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    1. Bob:
      Apparently, a lot of people do 12 gulps of champagne instead. Others do raisins! I suppose all that matters is if you BELIEVE!

      Delete
  3. Happy New Year! Twelve Grapes! That's a custom I've never heard of before. I'll have a year to think about whether I want to try this next December 31st at the stroke of midnight/so may I mean next January 1st.....Here's to you finding small and seedless grapes next year!

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    Replies
    1. Kristi:
      Maybe I'll try raisins next year. But, instead of prosperity, I wonder if that brings a year of penny pinching.

      Delete
  4. In my country we also do the 12 grapes ritual. But being Cuban it also requires a greater degree of challenge. Not only are you supposed to eat the grapes before the clock strikes midnight...you also have to throw a bucket of water out the window, preferably water that was used to rinse the mop which wiped away the "malos espíritus" and the inmundicias. Many unsuspecting passerby has been soaked in dirty water at that hour. So the advice we follow is to stay put a good ten or fifteen minutes after midnight and use the time to drink some Sidra or "España en llamas" which is sidra with brandy.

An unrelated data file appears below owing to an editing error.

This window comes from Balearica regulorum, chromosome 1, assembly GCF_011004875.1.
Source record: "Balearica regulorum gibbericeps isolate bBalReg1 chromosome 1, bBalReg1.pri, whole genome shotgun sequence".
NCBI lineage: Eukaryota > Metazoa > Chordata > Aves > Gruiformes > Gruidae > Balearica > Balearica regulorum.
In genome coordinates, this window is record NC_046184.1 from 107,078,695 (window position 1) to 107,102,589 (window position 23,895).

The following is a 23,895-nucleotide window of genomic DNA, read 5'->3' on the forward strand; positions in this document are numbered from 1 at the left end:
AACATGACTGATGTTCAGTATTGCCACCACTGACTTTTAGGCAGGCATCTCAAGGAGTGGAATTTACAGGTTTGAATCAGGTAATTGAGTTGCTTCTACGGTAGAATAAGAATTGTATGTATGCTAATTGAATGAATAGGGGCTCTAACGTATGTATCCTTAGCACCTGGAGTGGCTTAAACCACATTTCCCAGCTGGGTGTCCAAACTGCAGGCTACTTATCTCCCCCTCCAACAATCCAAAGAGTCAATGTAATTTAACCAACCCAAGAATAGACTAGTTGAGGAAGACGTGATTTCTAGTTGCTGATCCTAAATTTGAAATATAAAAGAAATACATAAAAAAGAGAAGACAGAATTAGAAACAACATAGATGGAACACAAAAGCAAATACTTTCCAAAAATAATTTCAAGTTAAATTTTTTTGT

Happy new year to you both, all the best wishes.

    saludos,
    raulito

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    Replies
    1. Raulito:
      I love the idea of washing away the malos espiritus... as long as I'm nowhere nearby. ¡Feliz año nuevo!

      Delete
  5. It would be interesting to see an image of your stomach contents :) - although I was told that chewing gum would stick to your ribs. (Still not sure how it would get there)

    Best wishes to you and San Geraldo for a happy and prosperous New Year.

    ReplyDelete
    Replies
    1. Forgot to mention the great picture of you and San Geraldo! And to wish Moose and Dudo a new year filled with toys, treats, and love.

      Delete
    2. Jo:
      I was brought up believing it was a good thing when something "stuck to your ribs." It was another way of saying "It'll put meat on your bones." Wishing you a happy, healthy new year!

      Delete
  6. You two look festive! I really like that Spanish tradition and think I would be OK getting down the 12 grapes.....will have to try that out next year.
    Happy New Year to you both!

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    Replies
    1. Jim:
      I don't find that hard to do. Think small!